Head Coach: How many bias' does it take to make a truth?

By Lane Johnson
Aug. 30, 2012 at 3:30 a.m.

My wife and I were having a discussion the other day. Well, actually it was somewhat of an argument. Not a bad argument. More of a playful bantering. But the dissonance was left unresolved. So I'm going to share the issue in the hopes that some of you will weigh in and settle this thing.

We were having a leisurely dinner at a quaint pub and grill in South Austin. The evening was cooling and we were seated on an outside deck watching the sun go down. The building adjacent was a Half Price Books. We decided to play a little game by watching people walk into the bookstore and try to guess what kind of books they would buy based on their general appearance and the way they walked.

You might say we were profiling. But, since we weren't making any decisions that would effect anyone one way or another, I'm thinking it was harmless enough. Although I must admit it felt like some kind of ironic justice when a patrol car drove up and a policeman strolled into the bookstore. We were all over that profile.

It was a fun game. We chuckled and laughed at the unlimited possibilities as people came and went carrying books they had purchased. But our creative little montage of interpretive observations turned to an argument when my wife observed that some of the people coming out of the bookstore were only carrying one book.

"How can anyone go to a bookstore, especially a half-priced bookstore and buy only one book," she questioned.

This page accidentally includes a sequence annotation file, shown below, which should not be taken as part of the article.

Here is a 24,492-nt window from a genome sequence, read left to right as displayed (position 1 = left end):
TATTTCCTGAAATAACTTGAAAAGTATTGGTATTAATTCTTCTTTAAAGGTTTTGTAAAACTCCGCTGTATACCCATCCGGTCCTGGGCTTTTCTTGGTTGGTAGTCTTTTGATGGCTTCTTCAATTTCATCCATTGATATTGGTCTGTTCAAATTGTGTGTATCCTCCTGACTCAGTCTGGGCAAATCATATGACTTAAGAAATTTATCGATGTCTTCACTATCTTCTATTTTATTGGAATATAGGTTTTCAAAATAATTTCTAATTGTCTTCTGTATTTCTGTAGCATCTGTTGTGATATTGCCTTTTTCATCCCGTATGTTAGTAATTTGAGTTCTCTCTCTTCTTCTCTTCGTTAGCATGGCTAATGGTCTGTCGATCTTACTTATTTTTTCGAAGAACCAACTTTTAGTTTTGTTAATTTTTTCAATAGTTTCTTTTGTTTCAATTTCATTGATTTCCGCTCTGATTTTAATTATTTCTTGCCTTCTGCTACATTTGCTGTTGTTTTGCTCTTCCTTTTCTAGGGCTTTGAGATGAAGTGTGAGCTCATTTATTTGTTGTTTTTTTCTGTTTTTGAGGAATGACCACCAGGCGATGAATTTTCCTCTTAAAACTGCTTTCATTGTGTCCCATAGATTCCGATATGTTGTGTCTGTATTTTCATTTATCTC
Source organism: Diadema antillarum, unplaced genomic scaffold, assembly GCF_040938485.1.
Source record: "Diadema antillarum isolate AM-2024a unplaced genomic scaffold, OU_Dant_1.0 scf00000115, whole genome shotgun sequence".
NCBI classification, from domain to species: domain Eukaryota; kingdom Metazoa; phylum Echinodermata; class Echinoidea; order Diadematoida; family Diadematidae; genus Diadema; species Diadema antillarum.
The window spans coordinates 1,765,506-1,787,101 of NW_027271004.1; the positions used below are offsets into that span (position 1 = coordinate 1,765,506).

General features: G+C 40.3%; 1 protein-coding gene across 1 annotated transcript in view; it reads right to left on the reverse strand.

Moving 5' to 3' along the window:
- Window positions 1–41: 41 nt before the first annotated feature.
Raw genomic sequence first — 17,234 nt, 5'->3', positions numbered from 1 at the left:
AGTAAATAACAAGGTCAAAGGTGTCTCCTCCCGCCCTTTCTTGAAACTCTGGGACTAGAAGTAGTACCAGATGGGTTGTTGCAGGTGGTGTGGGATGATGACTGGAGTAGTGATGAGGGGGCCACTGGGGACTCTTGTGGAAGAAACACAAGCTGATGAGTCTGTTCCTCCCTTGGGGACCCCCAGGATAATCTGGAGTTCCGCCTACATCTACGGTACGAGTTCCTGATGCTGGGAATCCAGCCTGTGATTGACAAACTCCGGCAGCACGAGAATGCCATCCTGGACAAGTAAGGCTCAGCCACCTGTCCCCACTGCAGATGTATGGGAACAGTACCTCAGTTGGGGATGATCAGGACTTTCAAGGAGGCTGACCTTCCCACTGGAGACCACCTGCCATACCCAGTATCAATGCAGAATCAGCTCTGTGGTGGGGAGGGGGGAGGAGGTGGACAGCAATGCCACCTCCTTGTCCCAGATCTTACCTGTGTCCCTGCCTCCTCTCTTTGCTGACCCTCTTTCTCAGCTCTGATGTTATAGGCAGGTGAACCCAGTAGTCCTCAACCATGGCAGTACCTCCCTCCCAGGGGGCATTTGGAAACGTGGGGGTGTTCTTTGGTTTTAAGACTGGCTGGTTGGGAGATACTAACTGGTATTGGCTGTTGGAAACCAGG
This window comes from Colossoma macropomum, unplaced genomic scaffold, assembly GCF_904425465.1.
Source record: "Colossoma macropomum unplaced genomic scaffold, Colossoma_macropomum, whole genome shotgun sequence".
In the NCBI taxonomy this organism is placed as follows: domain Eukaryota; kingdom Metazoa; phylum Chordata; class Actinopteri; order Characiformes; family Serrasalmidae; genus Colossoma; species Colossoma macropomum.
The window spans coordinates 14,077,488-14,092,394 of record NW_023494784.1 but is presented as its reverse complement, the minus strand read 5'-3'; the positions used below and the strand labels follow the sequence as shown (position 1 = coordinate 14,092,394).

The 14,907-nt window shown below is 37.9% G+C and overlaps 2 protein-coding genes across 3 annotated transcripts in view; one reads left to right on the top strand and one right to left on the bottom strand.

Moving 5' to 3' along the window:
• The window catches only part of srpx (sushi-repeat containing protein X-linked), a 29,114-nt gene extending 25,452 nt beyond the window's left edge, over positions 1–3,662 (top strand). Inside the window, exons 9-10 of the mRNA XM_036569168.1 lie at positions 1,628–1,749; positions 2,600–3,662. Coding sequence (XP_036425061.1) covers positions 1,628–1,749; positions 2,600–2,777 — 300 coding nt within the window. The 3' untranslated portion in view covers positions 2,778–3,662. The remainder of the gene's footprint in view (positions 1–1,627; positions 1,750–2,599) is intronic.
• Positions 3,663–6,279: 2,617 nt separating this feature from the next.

I suggested that maybe they are being frugal. Or they know exactly what they are looking for and are content with that. They are exercising control which happens to be maturity. Maybe they are buying a book for a friend.

I concluded my expose' on possibilities by saying, "There are any number of perfectly good reasons why someone might purchase just one book."

"Nonsense." She argued. "There is only one reason. Anyone who goes into a perfectly good bookstore and comes out with only one book is simply not well."

After wiping away the beverage I sprayed all over myself I quickly pointed out that her opinion was somewhat judgmental. She claimed it couldn't be judgmental because it wasn't an opinion.

"What is it if it's not an opinion?" I asked.

"It's truth," she exclaimed. "The truth is that there is something wrong with anyone who buys only one book."

I pointed out that there is a difference between truth and a strong bias. Bias is a preference or prejudice toward something without regard for objective facts. Truth, on the other hand, is something so obviously clear that it hardly needs to be stated.

"Well," she said. "It's pretty obviously clear that anyone who buys only one book is not well. I'm surprised it even has to be stated."

"Obvious to whom?" I questioned.

Without waiting for the answer I could see forming on her lips I quickly went on to explain that if something is obvious to just one or two people it doesn't necessarily make it truth. The obvious, if limited to only one person, is really a bias and not a truth.

"Your statement, Sweetheart, is a biased opinion and not truth."

About that time the police officer who earlier walked into to bookstore came out. He was carrying one book. My wife smiled.

"What?" I asked.

We bantered for several hours after that. Playfully, of course. But we raised some interesting questions. What's the difference between a bias and truth? How many biases does it take before something becomes clearly a truth? Is truth nothing more than a strong bias? How do we determine the difference? I'm hoping you will have some fun with these questions.

As we left the pub I decided to make a point. I went into the bookstore and purchased one book. As I got into the car, my wife looked at the one book, then up at me and said, "I rest my case."

Lane Johnson, M.Div., LPC, is a licensed counselor. He welcomes your comments. You can contact him by email at lane@StrategicConnectionGroup.com.



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